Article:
Australian Institute of Health and Welfare (2016) A profile of Specialist Homelessness Services homeless clients 2011–12 to 2014–15, AIHW, Australian Government, accessed 01 February 2023.
Australian Institute of Health and Welfare. (2016). A profile of Specialist Homelessness Services homeless clients 2011–12 to 2014–15. Retrieved from https://www.aihw.gov.au/reports/homelessness-services/a-profile-of-specialist-homelessness-services-home
A profile of Specialist Homelessness Services homeless clients 2011–12 to 2014–15. Australian Institute of Health and Welfare, 18 October 2016, https://www.aihw.gov.au/reports/homelessness-services/a-profile-of-specialist-homelessness-services-home
Australian Institute of Health and Welfare. A profile of Specialist Homelessness Services homeless clients 2011–12 to 2014–15 [Internet]. Canberra: Australian Institute of Health and Welfare, 2016 [cited 2023 Feb. 1]. Available from: https://www.aihw.gov.au/reports/homelessness-services/a-profile-of-specialist-homelessness-services-home
Australian Institute of Health and Welfare (AIHW) 2016, A profile of Specialist Homelessness Services homeless clients 2011–12 to 2014–15, viewed 1 February 2023, https://www.aihw.gov.au/reports/homelessness-services/a-profile-of-specialist-homelessness-services-home
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For the purposes of the Specialist Homelessness Services Collection (SHSC), rough sleepers are those with no shelter or who are living in non-conventional accommodation. Non-conventional accommodation includes: living on the streets, sleeping in parks, squatting, staying in cars or railway carriages, living in improvised dwellings or living in the long grass .
Between 2011–12 and 2014–15, a total of 39,371 clients (9% of all Specialist Homelessness Services (SHS) clients aged 15 years and over) were sleeping rough upon first presentation to SHS. Per year, this ranged from 13,037 in 2011–12 to 15,252 in 2014–15, peaking at 15,683 in 2013–14.
Typically, rough sleepers are…
male, aged 35 years or over, unemployed, presenting to services alone, located in Major cities and reporting that they have a diagnosed mental health issue.
The most common reasons people sleeping rough sought assistance from SHS were (Figure RS.1):
Source: Supplementary data source table.
Rough sleepers were more likely to seek assistance from SHS for accommodation or financial issues than health related issues, but they were still more likely than the SHS client population to seek assistance for health related issues (39% compared with 25%). This was most pronounced for:
At the time of presentation to SHS, more than three-quarters (78%) of rough sleepers needed assistance with accommodation, compared with just over half (55%) of all SHS clients (Supplementary data tables RS.12; SHS.1). This need was highest for short-term or emergency accommodation and lowest for medium-term or transitional housing (Figure RS.2).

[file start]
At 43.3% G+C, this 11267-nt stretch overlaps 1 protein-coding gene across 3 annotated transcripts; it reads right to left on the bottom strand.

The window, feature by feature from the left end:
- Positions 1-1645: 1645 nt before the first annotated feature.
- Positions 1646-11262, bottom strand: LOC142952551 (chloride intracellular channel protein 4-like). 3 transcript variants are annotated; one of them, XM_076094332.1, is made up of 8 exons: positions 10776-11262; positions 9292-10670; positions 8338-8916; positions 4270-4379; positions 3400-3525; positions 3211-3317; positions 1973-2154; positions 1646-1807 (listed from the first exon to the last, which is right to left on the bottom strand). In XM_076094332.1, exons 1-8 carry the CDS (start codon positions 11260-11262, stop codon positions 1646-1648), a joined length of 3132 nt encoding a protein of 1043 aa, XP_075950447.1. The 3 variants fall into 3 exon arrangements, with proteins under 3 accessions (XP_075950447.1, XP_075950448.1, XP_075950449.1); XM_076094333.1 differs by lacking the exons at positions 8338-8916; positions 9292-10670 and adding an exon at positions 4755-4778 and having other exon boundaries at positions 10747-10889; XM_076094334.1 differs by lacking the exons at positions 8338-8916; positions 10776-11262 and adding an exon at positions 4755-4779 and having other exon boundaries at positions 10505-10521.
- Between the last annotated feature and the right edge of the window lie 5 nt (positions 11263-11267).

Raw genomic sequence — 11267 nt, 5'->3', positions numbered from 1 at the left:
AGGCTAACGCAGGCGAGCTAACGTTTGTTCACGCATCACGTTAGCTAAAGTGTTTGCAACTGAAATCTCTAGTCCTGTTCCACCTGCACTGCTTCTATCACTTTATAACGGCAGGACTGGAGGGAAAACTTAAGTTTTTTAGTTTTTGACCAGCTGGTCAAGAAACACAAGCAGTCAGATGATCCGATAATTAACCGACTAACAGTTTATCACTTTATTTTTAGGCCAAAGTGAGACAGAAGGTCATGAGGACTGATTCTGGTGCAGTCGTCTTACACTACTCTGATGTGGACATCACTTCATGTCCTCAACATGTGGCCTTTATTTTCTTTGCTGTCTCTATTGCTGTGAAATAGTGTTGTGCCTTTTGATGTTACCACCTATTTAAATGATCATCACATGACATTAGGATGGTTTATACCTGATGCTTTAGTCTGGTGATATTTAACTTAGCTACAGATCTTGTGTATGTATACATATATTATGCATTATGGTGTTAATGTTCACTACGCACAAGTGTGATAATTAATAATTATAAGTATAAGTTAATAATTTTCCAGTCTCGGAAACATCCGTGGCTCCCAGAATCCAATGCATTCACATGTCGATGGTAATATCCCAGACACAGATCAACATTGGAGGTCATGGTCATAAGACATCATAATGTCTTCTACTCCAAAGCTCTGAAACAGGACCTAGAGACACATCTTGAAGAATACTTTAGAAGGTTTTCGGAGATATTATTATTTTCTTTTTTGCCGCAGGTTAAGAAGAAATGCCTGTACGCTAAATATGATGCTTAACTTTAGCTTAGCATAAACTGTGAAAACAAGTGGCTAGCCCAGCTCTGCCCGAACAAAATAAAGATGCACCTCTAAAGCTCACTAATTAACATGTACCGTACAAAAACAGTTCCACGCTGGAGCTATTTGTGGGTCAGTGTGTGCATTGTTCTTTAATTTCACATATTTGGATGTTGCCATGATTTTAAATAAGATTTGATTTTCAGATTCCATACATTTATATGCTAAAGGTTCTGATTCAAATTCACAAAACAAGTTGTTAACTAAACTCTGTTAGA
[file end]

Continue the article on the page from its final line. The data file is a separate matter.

In general, rough sleepers were slightly more likely to receive assistance with accommodation when compared with all SHS clients (62% compared with 57%, respectively).
While rough sleepers were equally likely to receive short-term or emergency accommodation as SHS clients (both 65%), they were less likely to receive:
Rough sleepers were also more likely than typical SHS clients to need assistance with general services such as:
Rough sleepers were just as likely to receive these services as SHS clients, with more than 90% of all clients who needed these services receiving them.
Less than half (45%) of rough sleepers when presenting to specialist homelessness services requested assistance with interpersonal relationships compared with more than half (53%) of all SHS clients aged 15 and over.
Specifically rough sleepers were less likely to require assistance with:
Rough sleepers were also less likely than SHS clients to need assistance with legal services such as:
1 in 10 (10%) rough sleepers experienced repeat homelessness between 2011–12 and 2014–15. This means the client had transitioned between being homeless, housed and then homeless again at least once during this time.
The proportions for both males and females have remained consistent across time, but the numbers of males and females sleeping rough and experiencing repeat episodes of homelessness have increased by 6% since 2011.
Almost 2 in 5 (38% or 15,067) clients who first presented to homelessness services as a rough sleeper remained rough sleeping at the end of support. One in 5 (21%) clients presenting as a rough sleeper ended their support 'housed' (12% ended their support in private rental housing and 9% in public or community housing). A further 1 in 5 (17%) transitioned to short-term or emergency accommodation.
Other housing outcomes for rough sleepers who sought assistance from SHS agencies included: couch surfing (5%), and ending support in an institutional setting (2%). Despite support periods being closed, the housing outcome for almost 1 in 5 (17%) rough sleepers was unknown at the end of their support (Figure RS.3).
Compared with the total rough sleeper population, those that ended their support 'housed' were more likely to: be female, have experienced domestic or family violence, have reported experiencing a mental health issue, be located in regional areas, present to services accompanied by children, have experienced more than one episode of homelessness (Table RS.2).
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